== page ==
As Congress considers provisions for potential inclusion in a long-term FAA Reauthorization Bill, one piece of legislation in Congress attempts to vastly redefine the relative roles of the federal and state governments. The Drone Federalism Act of 2017 is a bipartisan bill that would give additional authority to state and local governments to regulate UAS operations below 200 feet and potentially lessen the FAA’s control over certain drone operations.
Following a public debate regarding the lack of authority for the U.S. military to take down civilian unmanned aircraft systems (also known as drones or “UAS”) over bases—see previous UAS Insights coverage here—the Department of Defense (“DOD”) released new guidance providing additional authority for military bases to protect themselves from potentially threatening drone operations. This new authority again highlights the complicated legal issue of drone defenses, Federal Aviation Administration’s (“FAA”) enforcement of airspace regulations, and the desire of certain entities to prevent UAS overflights.
A short term extension of the Federal Aviation Administration (“FAA”) is probable as Congressional leaders seem unlikely to iron out a compromise on FAA reauthorization bills before the end of September. Committees in each chamber approved separate long-term reauthorization legislation last month, including numerous significant changes to the current unmanned aircraft systems (“UAS”) regulatory regime. However, these drone provisions may be delayed by the lack of agreement on other manned aviation issues, such as air traffic control privatization and pilot training requirements. Without a broad consensus on the bill language and with Congress in August recess, Congress is unlikely to pass a substantive reauthorization before the FAA’s current authorization ends on September 30.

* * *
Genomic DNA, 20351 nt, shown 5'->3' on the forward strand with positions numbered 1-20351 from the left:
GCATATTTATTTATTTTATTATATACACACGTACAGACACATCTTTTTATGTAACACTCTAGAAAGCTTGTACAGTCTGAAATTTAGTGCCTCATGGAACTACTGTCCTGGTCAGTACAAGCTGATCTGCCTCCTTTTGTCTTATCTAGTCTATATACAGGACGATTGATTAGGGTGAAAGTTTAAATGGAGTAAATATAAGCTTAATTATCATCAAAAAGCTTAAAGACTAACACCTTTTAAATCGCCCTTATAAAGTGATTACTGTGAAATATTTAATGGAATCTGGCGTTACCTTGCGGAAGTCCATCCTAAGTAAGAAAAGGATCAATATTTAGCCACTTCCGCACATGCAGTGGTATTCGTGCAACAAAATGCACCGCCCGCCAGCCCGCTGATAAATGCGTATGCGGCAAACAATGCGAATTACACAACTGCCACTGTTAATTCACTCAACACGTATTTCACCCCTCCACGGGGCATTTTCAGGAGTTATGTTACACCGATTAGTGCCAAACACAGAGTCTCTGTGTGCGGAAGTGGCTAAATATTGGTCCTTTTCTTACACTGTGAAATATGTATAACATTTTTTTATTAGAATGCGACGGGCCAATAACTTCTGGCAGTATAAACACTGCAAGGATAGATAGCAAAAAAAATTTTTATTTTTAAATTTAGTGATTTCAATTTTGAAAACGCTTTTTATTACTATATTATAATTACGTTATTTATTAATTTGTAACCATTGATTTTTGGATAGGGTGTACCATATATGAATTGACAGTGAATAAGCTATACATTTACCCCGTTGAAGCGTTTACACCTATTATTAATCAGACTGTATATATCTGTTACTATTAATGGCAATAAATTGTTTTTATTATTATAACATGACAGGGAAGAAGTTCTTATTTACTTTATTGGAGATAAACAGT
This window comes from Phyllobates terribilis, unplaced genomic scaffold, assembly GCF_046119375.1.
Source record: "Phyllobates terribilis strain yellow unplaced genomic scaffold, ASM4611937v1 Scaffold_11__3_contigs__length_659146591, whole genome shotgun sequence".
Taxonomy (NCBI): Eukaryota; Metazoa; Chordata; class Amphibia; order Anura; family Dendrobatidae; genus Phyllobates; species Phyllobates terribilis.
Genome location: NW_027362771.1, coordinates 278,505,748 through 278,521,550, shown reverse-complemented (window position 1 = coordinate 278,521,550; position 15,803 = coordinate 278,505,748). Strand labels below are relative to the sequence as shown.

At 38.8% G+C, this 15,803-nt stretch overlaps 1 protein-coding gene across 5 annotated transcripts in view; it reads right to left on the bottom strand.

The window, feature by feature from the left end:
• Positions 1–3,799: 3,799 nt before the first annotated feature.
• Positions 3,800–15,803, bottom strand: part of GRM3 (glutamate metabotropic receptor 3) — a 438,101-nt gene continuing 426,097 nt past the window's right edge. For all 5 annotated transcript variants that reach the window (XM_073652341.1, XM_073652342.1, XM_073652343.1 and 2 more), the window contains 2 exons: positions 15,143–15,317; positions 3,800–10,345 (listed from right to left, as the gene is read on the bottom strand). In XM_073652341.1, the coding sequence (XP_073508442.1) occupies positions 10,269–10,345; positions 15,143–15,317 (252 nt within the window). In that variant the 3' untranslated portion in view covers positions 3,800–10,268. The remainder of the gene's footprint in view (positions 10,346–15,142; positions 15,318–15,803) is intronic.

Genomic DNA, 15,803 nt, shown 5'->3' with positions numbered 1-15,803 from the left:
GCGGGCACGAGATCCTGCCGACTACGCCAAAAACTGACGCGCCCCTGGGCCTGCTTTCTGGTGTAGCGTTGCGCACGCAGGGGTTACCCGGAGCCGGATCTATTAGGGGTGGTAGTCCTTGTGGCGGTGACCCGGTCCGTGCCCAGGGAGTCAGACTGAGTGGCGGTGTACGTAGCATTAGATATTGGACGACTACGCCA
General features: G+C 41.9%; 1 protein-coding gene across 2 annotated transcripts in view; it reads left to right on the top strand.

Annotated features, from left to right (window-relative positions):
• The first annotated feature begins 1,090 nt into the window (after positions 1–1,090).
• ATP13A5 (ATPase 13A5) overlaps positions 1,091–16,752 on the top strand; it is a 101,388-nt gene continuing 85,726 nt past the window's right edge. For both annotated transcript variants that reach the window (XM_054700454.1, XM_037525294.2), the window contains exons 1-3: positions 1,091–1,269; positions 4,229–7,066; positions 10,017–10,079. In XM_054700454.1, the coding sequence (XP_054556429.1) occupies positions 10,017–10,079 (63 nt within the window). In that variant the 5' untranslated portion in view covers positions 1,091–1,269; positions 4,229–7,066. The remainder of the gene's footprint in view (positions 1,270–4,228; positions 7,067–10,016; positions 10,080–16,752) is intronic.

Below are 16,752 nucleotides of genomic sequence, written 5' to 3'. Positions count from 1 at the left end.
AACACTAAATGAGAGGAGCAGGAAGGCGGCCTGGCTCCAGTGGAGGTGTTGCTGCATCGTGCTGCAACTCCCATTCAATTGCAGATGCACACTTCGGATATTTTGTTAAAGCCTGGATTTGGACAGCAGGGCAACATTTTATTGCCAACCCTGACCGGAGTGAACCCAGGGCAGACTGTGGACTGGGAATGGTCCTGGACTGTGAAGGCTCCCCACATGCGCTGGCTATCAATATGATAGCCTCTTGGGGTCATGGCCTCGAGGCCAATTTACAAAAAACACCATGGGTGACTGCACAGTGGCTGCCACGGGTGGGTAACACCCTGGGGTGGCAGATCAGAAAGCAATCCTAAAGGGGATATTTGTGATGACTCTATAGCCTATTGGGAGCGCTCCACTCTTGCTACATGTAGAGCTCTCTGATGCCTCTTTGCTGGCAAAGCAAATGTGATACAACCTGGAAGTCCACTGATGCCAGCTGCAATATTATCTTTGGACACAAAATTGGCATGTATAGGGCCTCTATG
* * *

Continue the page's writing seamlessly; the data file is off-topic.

Should the legislation advance, these bills address some key issues regarding the future of UAS, such as privacy protections, carriage of property, unmanned aircraft traffic management (“UTM”), risk-based permitting, UAS defense, recreational drone registration, and public aircraft operations (“PAO”). These topics are analyzed in more detail below.